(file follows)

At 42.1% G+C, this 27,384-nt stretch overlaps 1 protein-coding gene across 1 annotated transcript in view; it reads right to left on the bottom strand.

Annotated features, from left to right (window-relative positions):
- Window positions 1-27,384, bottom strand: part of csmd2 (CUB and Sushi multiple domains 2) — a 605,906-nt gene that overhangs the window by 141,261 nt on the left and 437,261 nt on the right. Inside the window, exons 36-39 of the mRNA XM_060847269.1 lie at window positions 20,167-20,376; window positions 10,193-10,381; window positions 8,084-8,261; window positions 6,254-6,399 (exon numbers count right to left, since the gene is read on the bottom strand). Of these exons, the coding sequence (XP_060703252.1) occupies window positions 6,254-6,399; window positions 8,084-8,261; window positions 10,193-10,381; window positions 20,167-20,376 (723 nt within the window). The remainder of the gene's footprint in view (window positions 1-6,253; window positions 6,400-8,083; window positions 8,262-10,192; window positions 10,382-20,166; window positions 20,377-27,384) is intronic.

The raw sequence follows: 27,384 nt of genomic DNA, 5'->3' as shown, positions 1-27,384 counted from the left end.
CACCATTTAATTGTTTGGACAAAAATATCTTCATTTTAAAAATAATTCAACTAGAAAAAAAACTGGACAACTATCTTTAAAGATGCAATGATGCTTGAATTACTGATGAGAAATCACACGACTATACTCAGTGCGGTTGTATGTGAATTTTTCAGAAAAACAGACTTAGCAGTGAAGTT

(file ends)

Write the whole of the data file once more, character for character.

At 42.1% G+C, this 27,384-nt stretch overlaps 1 protein-coding gene across 1 annotated transcript in view; it reads right to left on the bottom strand.

Annotated features, from left to right (window-relative positions):
- Window positions 1-27,384, bottom strand: part of csmd2 (CUB and Sushi multiple domains 2) — a 605,906-nt gene that overhangs the window by 141,261 nt on the left and 437,261 nt on the right. Inside the window, exons 36-39 of the mRNA XM_060847269.1 lie at window positions 20,167-20,376; window positions 10,193-10,381; window positions 8,084-8,261; window positions 6,254-6,399 (exon numbers count right to left, since the gene is read on the bottom strand). Of these exons, the coding sequence (XP_060703252.1) occupies window positions 6,254-6,399; window positions 8,084-8,261; window positions 10,193-10,381; window positions 20,167-20,376 (723 nt within the window). The remainder of the gene's footprint in view (window positions 1-6,253; window positions 6,400-8,083; window positions 8,262-10,192; window positions 10,382-20,166; window positions 20,377-27,384) is intronic.

The raw sequence follows: 27,384 nt of genomic DNA, 5'->3' as shown, positions 1-27,384 counted from the left end.
CACCATTTAATTGTTTGGACAAAAATATCTTCATTTTAAAAATAATTCAACTAGAAAAAAAACTGGACAACTATCTTTAAAGATGCAATGATGCTTGAATTACTGATGAGAAATCACACGACTATACTCAGTGCGGTTGTATGTGAATTTTTCAGAAAAACAGACTTAGCAGTGAAGTT